Our Vogel and Weinmann Immigrants from Plauen, Germany to the United States

Part 4 - Andreas Weinmann Arrives in Detroit (1926) and Then is Joined by his Fiancée Bertha Boettcher (1927)

 

In 1925, Max Weinmann’s 25 year-old brother Andreas decided to join him in the United States.  Andreas traveled from Wolfen to Leipzig, Germany on December 19, 1925 to receive his visa for the trip.  He sailed from Bremen on January 26, 1926 on the S.S. Berlin of the North German Lloyd shipping line and arrived in New York on February 11, 1926.  The ship’s manifest listed his occupation as clerk (on a German record he is listed as a 'Handlungsgehilfe," which translates as a sales clerk or commercial clerk) and described him as 5’4” tall, of fair complexion, with brown hair and green eyes.  His final destination was Detroit, Michigan, where he planned to join his brother Max who lived at 186 Drexel Avenue.  His filed his intention to become a U.S. citizen on July 8, 1926.

S.S. Berlin
S.S. Berlin

Andreas Weinmann on the Berlin with unknown woman  Andreas Weinmann on board the Berlin with unknown couple
Andreas on board the Berlin with unknown fellow passengers

Andreas had already become engaged to Bertha Boettcher before he left for the United States.  After establishing himself in Detroit, finding employment as an electrician and accumulating some money, he asked Bertha to join him.

Bertha Boettcher engagement portrait  Drawing of the marketplace in Eisleben done by Andreas Weinmann for his fiancee Bertha Boettcher
Engagement portrait of Bertha that Andreas brought with him to the United States
and drawing of the Eisleben marketplace made by Andreas for Bertha

At this time, Bertha was 29 years old and working as a typist.  She had been born in Eisleben, Sachsen-Anhalt, Germany and was residing in Bitterfeld near Wolfen.  She traveled to Berlin on December 16, 1926 to receive her visa.  Unlike the Vogels and Weinmanns, Bertha did not sail directly from Germany to the United States.  Instead she sailed first to England and then boarded the RMS Aquitania in Southampton.  The Aquitania was a Cunard Line ocean liner and sister ship to the Lusitania, which had been sunk by torpedos from a German U-boat during World War I.  The Aquitania was a larger and slower, but more luxurious liner than her sister ships.  She carried 2200 passengers and a crew of 972 and was the last of the four smoke stack liners of that era.  Many referred to the Aquitania by her the nickname “Ship Beautiful” for her graceful lines, but she was even better known for her luxurious interior and the decoration of her public spaces.  Her first class cabins were favorites of movie stars, royalty, aristocracy, and politicians.  Although Bertha undoubtedly traveled in tourist class, it was probably a much more comfortable trip than those of her fiancé’s family.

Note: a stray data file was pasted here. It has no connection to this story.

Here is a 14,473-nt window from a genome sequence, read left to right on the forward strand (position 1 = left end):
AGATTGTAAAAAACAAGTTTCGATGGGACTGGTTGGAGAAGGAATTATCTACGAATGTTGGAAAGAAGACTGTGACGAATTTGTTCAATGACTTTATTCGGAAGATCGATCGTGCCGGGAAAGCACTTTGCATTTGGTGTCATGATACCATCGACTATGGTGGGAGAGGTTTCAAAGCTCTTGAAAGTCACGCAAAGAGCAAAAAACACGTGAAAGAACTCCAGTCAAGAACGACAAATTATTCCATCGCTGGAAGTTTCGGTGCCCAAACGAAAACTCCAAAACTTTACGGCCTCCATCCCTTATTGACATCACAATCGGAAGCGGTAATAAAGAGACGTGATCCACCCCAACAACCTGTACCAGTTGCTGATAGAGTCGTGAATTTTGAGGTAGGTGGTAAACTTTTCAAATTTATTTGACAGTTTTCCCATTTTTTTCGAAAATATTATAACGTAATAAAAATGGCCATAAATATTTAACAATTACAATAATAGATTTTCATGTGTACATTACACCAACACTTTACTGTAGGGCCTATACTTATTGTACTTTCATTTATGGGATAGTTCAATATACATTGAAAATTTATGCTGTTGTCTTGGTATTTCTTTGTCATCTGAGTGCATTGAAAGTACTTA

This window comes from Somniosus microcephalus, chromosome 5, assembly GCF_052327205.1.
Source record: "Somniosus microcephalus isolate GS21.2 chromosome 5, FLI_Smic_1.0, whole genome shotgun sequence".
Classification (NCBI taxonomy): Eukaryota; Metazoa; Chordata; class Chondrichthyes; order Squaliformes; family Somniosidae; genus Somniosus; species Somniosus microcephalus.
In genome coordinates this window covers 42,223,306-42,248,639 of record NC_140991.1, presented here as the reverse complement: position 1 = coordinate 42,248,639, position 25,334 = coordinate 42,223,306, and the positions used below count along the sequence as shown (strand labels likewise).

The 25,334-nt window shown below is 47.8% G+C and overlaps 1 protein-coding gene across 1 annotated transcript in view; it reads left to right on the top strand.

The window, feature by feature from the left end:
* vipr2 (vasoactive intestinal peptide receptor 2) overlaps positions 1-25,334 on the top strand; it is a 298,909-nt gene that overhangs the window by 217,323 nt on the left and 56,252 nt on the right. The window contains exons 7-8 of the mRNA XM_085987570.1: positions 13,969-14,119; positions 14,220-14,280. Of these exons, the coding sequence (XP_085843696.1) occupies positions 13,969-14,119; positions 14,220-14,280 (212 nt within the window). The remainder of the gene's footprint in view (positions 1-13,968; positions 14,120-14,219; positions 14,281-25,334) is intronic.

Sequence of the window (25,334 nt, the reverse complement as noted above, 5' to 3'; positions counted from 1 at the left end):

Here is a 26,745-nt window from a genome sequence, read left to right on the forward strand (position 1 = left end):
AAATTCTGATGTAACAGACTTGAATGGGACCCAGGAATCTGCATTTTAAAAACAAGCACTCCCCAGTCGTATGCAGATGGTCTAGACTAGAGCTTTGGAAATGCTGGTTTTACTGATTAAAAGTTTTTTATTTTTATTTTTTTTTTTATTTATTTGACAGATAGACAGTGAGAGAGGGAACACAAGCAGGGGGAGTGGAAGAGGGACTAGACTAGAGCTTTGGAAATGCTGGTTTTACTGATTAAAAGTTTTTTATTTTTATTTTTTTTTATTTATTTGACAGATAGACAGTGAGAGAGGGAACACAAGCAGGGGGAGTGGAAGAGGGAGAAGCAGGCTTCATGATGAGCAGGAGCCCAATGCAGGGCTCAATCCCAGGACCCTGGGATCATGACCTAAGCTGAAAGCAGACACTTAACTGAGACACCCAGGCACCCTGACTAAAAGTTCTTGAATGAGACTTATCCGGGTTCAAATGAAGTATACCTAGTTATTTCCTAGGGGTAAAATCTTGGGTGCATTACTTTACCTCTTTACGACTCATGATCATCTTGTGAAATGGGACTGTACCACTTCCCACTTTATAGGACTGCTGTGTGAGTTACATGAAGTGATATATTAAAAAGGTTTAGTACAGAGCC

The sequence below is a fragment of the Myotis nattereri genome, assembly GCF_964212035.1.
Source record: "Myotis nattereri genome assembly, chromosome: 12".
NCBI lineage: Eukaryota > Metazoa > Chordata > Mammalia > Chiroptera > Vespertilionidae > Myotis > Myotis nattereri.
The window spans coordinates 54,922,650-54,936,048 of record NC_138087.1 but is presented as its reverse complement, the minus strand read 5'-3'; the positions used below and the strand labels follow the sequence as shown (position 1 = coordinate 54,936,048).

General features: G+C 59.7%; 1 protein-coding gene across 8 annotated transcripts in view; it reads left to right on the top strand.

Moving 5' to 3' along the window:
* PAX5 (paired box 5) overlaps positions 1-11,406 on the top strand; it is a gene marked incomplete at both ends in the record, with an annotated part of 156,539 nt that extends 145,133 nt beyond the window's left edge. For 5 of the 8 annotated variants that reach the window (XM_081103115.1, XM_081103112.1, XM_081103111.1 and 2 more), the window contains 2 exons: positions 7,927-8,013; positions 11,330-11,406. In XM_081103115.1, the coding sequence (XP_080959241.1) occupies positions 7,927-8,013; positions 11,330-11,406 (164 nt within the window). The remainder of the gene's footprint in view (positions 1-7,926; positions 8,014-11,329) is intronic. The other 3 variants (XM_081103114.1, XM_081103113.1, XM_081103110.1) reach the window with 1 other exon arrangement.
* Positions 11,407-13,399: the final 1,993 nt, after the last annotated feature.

Bertha sailed from Southampton, England on April 5, 1927 and arrived in New York on April 16, 1927.  Her final destination was Detroit, Michigan, where she planned to join her fiancé Andreas Weinmann (whose address was listed as 1261 Glover Avenue).  It is difficult to make out her height on the manifest, but her complexion was medium, her hair medium brown and her eyes blue.  As was the case with many immigrants of that time, Bertha married Andreas immediately upon arrival in New York in order to be admitted to the United States.  Bertha filed her intention to become a U.S. citizen on November 12, 1927.



Sources

Andreas Weinmann listing, S.S. Bremen passenger listing, February 11, 1926 (Page 1)(Page 2) and Bertha Boettcher listing, S.S. Aquitania passenger listing, April 16, 1927 (Page 1)(Page 2), Ship Passenger Lists for the Port of New York, Record Group 85 – Records of the Immigration and Naturalization Service, National Archives and Records Administration, Washington, DC; available as NARA Microfilm Publication T715.  Other documents show Andreas' eye color as hazel and family members remember his eyes as being blue.


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